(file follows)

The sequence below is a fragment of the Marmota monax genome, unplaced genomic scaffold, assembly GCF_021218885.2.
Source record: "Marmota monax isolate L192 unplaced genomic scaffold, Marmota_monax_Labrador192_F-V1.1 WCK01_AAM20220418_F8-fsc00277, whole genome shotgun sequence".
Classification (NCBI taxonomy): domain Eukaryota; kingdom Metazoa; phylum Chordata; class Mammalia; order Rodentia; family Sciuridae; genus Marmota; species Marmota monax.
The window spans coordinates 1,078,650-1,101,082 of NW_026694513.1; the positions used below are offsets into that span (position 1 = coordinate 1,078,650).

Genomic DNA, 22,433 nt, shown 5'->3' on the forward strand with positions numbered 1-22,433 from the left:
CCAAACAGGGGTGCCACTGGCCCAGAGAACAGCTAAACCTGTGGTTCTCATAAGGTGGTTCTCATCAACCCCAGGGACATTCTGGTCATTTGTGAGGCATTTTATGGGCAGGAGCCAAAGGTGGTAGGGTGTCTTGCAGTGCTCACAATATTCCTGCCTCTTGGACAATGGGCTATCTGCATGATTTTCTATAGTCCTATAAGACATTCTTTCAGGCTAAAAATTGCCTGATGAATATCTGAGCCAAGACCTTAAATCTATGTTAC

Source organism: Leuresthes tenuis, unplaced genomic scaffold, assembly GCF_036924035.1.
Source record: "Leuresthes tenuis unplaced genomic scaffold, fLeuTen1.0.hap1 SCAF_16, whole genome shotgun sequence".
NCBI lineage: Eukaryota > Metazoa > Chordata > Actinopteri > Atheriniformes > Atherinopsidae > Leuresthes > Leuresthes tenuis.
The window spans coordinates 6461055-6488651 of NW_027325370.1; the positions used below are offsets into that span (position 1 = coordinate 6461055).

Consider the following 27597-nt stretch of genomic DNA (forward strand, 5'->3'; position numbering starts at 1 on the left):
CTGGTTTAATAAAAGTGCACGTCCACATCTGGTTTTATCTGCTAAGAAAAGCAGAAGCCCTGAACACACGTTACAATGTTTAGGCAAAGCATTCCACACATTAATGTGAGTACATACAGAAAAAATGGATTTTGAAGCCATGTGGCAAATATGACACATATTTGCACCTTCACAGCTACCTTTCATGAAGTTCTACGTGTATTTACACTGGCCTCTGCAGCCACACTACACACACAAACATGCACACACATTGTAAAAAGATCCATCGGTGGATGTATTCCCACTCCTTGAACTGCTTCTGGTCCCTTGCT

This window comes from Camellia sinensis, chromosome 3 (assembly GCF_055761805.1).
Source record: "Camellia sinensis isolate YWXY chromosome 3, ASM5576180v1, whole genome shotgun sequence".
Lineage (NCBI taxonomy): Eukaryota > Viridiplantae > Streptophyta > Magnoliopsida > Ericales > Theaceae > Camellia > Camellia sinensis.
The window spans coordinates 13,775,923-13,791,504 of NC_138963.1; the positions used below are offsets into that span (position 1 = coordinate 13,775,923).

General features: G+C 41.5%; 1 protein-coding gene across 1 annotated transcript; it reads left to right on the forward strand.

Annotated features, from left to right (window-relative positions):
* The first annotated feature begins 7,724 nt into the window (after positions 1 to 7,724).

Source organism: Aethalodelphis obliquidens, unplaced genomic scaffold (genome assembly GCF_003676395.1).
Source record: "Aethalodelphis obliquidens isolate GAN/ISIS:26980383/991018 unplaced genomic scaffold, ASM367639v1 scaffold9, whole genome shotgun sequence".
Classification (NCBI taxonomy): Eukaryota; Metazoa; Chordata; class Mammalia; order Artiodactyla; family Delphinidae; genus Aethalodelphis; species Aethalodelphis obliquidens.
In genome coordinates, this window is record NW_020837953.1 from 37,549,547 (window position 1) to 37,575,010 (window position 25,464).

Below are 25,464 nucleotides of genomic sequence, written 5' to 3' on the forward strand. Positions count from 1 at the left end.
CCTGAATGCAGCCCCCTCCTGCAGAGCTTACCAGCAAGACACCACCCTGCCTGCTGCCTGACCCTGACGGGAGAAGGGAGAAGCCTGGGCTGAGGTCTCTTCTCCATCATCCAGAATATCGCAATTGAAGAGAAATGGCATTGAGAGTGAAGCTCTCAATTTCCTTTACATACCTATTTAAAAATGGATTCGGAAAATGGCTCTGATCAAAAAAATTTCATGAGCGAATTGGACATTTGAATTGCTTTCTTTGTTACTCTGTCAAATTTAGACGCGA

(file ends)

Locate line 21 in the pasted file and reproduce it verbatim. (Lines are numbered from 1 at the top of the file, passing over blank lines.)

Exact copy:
Source record: "Aethalodelphis obliquidens isolate GAN/ISIS:26980383/991018 unplaced genomic scaffold, ASM367639v1 scaffold9, whole genome shotgun sequence".